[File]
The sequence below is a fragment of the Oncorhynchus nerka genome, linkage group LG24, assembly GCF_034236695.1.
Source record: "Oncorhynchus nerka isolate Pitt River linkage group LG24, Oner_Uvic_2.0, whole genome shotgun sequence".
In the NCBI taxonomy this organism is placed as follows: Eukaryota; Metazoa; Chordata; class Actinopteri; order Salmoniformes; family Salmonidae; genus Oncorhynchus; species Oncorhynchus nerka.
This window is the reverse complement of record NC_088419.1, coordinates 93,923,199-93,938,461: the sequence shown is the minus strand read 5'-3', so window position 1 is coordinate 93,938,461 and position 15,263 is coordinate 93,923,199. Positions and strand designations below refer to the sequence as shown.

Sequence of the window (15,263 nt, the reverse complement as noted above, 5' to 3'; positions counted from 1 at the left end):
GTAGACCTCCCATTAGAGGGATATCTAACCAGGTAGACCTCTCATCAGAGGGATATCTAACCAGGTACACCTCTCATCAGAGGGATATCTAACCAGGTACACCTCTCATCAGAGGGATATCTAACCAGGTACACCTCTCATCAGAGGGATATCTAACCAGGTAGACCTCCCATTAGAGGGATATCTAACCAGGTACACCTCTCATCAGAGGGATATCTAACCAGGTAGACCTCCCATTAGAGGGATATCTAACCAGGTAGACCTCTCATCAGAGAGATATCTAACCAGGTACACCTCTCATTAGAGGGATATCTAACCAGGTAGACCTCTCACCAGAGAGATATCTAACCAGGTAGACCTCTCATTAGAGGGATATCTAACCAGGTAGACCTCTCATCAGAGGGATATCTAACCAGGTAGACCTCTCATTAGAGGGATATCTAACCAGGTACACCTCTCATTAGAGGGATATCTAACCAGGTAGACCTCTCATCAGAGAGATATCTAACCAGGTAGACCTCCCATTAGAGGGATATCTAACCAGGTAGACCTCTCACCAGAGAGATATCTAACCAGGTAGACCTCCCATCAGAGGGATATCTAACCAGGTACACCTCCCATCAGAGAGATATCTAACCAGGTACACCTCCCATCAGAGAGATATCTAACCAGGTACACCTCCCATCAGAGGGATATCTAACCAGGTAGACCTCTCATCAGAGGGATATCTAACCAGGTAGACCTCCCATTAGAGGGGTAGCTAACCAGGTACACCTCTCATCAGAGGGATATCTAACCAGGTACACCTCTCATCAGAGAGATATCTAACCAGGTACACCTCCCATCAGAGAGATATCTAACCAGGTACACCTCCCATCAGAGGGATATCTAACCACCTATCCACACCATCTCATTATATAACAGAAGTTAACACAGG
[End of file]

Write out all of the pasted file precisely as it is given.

The sequence below is a fragment of the Oncorhynchus nerka genome, linkage group LG24, assembly GCF_034236695.1.
Source record: "Oncorhynchus nerka isolate Pitt River linkage group LG24, Oner_Uvic_2.0, whole genome shotgun sequence".
In the NCBI taxonomy this organism is placed as follows: Eukaryota; Metazoa; Chordata; class Actinopteri; order Salmoniformes; family Salmonidae; genus Oncorhynchus; species Oncorhynchus nerka.
This window is the reverse complement of record NC_088419.1, coordinates 93,923,199-93,938,461: the sequence shown is the minus strand read 5'-3', so window position 1 is coordinate 93,938,461 and position 15,263 is coordinate 93,923,199. Positions and strand designations below refer to the sequence as shown.

Sequence of the window (15,263 nt, the reverse complement as noted above, 5' to 3'; positions counted from 1 at the left end):
GTAGACCTCCCATTAGAGGGATATCTAACCAGGTAGACCTCTCATCAGAGGGATATCTAACCAGGTACACCTCTCATCAGAGGGATATCTAACCAGGTACACCTCTCATCAGAGGGATATCTAACCAGGTACACCTCTCATCAGAGGGATATCTAACCAGGTAGACCTCCCATTAGAGGGATATCTAACCAGGTACACCTCTCATCAGAGGGATATCTAACCAGGTAGACCTCCCATTAGAGGGATATCTAACCAGGTAGACCTCTCATCAGAGAGATATCTAACCAGGTACACCTCTCATTAGAGGGATATCTAACCAGGTAGACCTCTCACCAGAGAGATATCTAACCAGGTAGACCTCTCATTAGAGGGATATCTAACCAGGTAGACCTCTCATCAGAGGGATATCTAACCAGGTAGACCTCTCATTAGAGGGATATCTAACCAGGTACACCTCTCATTAGAGGGATATCTAACCAGGTAGACCTCTCATCAGAGAGATATCTAACCAGGTAGACCTCCCATTAGAGGGATATCTAACCAGGTAGACCTCTCACCAGAGAGATATCTAACCAGGTAGACCTCCCATCAGAGGGATATCTAACCAGGTACACCTCCCATCAGAGAGATATCTAACCAGGTACACCTCCCATCAGAGAGATATCTAACCAGGTACACCTCCCATCAGAGGGATATCTAACCAGGTAGACCTCTCATCAGAGGGATATCTAACCAGGTAGACCTCCCATTAGAGGGGTAGCTAACCAGGTACACCTCTCATCAGAGGGATATCTAACCAGGTACACCTCTCATCAGAGAGATATCTAACCAGGTACACCTCCCATCAGAGAGATATCTAACCAGGTACACCTCCCATCAGAGGGATATCTAACCACCTATCCACACCATCTCATTATATAACAGAAGTTAACACAGG